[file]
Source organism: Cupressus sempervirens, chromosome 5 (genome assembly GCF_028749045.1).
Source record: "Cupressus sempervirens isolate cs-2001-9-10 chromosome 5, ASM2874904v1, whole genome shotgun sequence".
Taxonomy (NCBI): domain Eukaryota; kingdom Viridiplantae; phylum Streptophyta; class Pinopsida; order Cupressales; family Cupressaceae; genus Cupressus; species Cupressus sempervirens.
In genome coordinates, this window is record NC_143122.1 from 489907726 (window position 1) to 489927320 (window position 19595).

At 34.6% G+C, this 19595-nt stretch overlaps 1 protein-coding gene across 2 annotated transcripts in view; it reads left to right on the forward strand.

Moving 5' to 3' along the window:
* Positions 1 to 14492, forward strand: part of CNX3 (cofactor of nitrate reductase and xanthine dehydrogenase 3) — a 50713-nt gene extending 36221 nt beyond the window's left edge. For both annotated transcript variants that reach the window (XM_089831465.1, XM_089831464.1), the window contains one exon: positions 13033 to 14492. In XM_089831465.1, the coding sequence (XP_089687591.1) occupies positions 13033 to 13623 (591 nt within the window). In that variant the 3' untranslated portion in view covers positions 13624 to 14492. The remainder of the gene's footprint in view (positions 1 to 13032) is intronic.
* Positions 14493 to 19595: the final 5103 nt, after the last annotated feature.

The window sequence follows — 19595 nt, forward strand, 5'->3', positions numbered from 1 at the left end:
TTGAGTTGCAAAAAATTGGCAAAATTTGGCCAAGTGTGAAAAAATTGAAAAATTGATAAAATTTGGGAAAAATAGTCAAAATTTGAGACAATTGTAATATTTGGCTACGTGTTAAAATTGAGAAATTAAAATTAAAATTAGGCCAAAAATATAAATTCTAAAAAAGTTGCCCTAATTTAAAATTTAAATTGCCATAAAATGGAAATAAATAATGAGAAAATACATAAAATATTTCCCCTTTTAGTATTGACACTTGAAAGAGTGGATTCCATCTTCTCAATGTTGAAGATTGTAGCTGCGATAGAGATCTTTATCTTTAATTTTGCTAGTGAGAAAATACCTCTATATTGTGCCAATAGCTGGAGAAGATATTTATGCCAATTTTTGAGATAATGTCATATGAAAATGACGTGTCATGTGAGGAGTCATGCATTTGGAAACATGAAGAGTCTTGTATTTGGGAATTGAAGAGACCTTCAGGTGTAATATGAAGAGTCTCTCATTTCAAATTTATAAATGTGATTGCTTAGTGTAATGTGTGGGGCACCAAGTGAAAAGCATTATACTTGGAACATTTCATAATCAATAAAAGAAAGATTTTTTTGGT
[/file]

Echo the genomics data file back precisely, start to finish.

Source organism: Cupressus sempervirens, chromosome 5 (genome assembly GCF_028749045.1).
Source record: "Cupressus sempervirens isolate cs-2001-9-10 chromosome 5, ASM2874904v1, whole genome shotgun sequence".
Taxonomy (NCBI): domain Eukaryota; kingdom Viridiplantae; phylum Streptophyta; class Pinopsida; order Cupressales; family Cupressaceae; genus Cupressus; species Cupressus sempervirens.
In genome coordinates, this window is record NC_143122.1 from 489907726 (window position 1) to 489927320 (window position 19595).

At 34.6% G+C, this 19595-nt stretch overlaps 1 protein-coding gene across 2 annotated transcripts in view; it reads left to right on the forward strand.

Moving 5' to 3' along the window:
* Positions 1 to 14492, forward strand: part of CNX3 (cofactor of nitrate reductase and xanthine dehydrogenase 3) — a 50713-nt gene extending 36221 nt beyond the window's left edge. For both annotated transcript variants that reach the window (XM_089831465.1, XM_089831464.1), the window contains one exon: positions 13033 to 14492. In XM_089831465.1, the coding sequence (XP_089687591.1) occupies positions 13033 to 13623 (591 nt within the window). In that variant the 3' untranslated portion in view covers positions 13624 to 14492. The remainder of the gene's footprint in view (positions 1 to 13032) is intronic.
* Positions 14493 to 19595: the final 5103 nt, after the last annotated feature.

The window sequence follows — 19595 nt, forward strand, 5'->3', positions numbered from 1 at the left end:
TTGAGTTGCAAAAAATTGGCAAAATTTGGCCAAGTGTGAAAAAATTGAAAAATTGATAAAATTTGGGAAAAATAGTCAAAATTTGAGACAATTGTAATATTTGGCTACGTGTTAAAATTGAGAAATTAAAATTAAAATTAGGCCAAAAATATAAATTCTAAAAAAGTTGCCCTAATTTAAAATTTAAATTGCCATAAAATGGAAATAAATAATGAGAAAATACATAAAATATTTCCCCTTTTAGTATTGACACTTGAAAGAGTGGATTCCATCTTCTCAATGTTGAAGATTGTAGCTGCGATAGAGATCTTTATCTTTAATTTTGCTAGTGAGAAAATACCTCTATATTGTGCCAATAGCTGGAGAAGATATTTATGCCAATTTTTGAGATAATGTCATATGAAAATGACGTGTCATGTGAGGAGTCATGCATTTGGAAACATGAAGAGTCTTGTATTTGGGAATTGAAGAGACCTTCAGGTGTAATATGAAGAGTCTCTCATTTCAAATTTATAAATGTGATTGCTTAGTGTAATGTGTGGGGCACCAAGTGAAAAGCATTATACTTGGAACATTTCATAATCAATAAAAGAAAGATTTTTTTGGT